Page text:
Americans believe they'll be happy if scientists discover aliens: study

Humanity has spent many years imaging scenarios in which extraterrestrial life is announced or spontaneously shows up on Earth for a visit. Many stories, comic books, and movies present narratives wrapped around this idea...and many of those stories are less than optimistic about the outcome. Americans, though, largely believe they'd be happy about an extraterrestrial discovery, at least according to a newly published study.

The study was recently published in Frontiers in Psychology, where researchers detail work on determining the potential psychological impact an extraterrestrial discovery would have on humans. The paper details the results of three empirical studies that use Linguistic Inquiry and Word Count text-analysis software.

These studies analyzed the words used to describe one's beliefs about how they'd respond to an an extraterrestrial life discovery announcement, as well as their thoughts on how people has a whole would respond. The results are largely positive, with language analysis showing more positive than negative words.

Those results differ from the general idea presented in fiction, in which humans react with tension, fear, or outright hostility. This idea has been presented in fiction even when the extraterrestrial visitors aren't aggressive, such as in the movie Arrival.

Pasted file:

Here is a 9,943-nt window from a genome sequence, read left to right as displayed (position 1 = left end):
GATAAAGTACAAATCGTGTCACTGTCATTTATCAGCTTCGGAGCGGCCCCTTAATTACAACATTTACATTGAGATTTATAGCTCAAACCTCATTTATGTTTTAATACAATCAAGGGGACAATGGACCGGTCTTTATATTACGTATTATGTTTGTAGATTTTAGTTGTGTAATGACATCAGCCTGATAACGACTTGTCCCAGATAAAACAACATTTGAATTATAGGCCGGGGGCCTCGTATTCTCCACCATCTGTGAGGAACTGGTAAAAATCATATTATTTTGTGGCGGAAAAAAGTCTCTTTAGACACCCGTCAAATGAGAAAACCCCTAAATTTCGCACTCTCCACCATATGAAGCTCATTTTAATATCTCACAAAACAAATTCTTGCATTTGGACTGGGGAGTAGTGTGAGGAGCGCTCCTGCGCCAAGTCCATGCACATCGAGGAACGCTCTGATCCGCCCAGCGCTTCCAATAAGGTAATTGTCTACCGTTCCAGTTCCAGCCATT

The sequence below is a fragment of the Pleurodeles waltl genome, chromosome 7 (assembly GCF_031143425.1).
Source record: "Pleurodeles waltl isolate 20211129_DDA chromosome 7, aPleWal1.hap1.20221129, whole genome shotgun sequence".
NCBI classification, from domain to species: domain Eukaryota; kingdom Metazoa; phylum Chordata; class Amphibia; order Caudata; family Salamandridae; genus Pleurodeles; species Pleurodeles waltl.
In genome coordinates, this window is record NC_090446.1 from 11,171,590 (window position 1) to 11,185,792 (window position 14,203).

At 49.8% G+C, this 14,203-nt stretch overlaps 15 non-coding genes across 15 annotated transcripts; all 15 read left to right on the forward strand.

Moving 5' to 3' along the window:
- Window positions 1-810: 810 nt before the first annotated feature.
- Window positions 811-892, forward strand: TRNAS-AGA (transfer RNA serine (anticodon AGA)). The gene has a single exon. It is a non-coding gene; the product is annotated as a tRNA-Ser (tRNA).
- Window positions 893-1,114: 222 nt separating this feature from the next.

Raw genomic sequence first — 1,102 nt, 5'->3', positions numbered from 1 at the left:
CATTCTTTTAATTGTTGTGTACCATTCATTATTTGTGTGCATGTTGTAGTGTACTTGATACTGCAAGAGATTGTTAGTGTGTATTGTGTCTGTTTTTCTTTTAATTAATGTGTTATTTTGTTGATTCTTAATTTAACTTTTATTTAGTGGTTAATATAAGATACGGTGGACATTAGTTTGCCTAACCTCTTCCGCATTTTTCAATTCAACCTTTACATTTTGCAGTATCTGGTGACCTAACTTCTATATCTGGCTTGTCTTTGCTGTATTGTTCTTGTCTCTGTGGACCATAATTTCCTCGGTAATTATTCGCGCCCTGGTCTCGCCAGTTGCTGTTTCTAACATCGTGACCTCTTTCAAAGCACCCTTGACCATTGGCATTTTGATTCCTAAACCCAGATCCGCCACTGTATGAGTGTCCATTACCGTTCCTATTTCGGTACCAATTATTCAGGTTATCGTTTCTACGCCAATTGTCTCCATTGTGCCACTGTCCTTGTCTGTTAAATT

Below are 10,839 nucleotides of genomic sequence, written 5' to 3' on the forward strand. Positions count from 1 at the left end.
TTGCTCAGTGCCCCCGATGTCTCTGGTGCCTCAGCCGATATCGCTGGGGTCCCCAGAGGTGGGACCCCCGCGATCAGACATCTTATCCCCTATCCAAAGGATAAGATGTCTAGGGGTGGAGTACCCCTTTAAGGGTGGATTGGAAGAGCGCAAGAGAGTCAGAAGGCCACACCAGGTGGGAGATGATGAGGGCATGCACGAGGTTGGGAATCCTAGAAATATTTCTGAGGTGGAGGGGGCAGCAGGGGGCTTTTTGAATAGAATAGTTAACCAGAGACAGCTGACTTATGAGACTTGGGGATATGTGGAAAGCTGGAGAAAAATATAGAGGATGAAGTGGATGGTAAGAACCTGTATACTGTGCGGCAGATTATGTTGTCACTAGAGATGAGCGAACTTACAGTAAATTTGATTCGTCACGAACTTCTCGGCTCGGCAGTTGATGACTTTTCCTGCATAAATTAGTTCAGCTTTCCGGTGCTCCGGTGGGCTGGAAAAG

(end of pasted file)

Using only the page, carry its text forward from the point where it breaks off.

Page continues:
What could explain the discrepancy? The type of extraterrestrial life the study focuses on. The team looked at the thoughts of people who are presented with the idea of microbial life being discovered elsewhere, whereas popular fiction often focuses on the discovery of actual sentient beings. The discovery of germs on a distant space rock is quite different from the discovery of a planet full of intelligent spider-beings, of course.

The study goes on to state:

It is also noteworthy that we did not observe much variation in responses as a function of personality traits, disease avoidance, political orientation, or demographic factors such as income or ethnicity. One potential interpretation is that there may be a fair amount of homogeneity in reactions to extraterrestrial life, and that the findings of the current study may be broadly generalizable.

Note, though, that researchers focused on US-based respondents, which could contribute to that homogeneity. It's unclear whether the results would be similar if respondents from a different country were used.

SOURCE: Frontiers in Psychology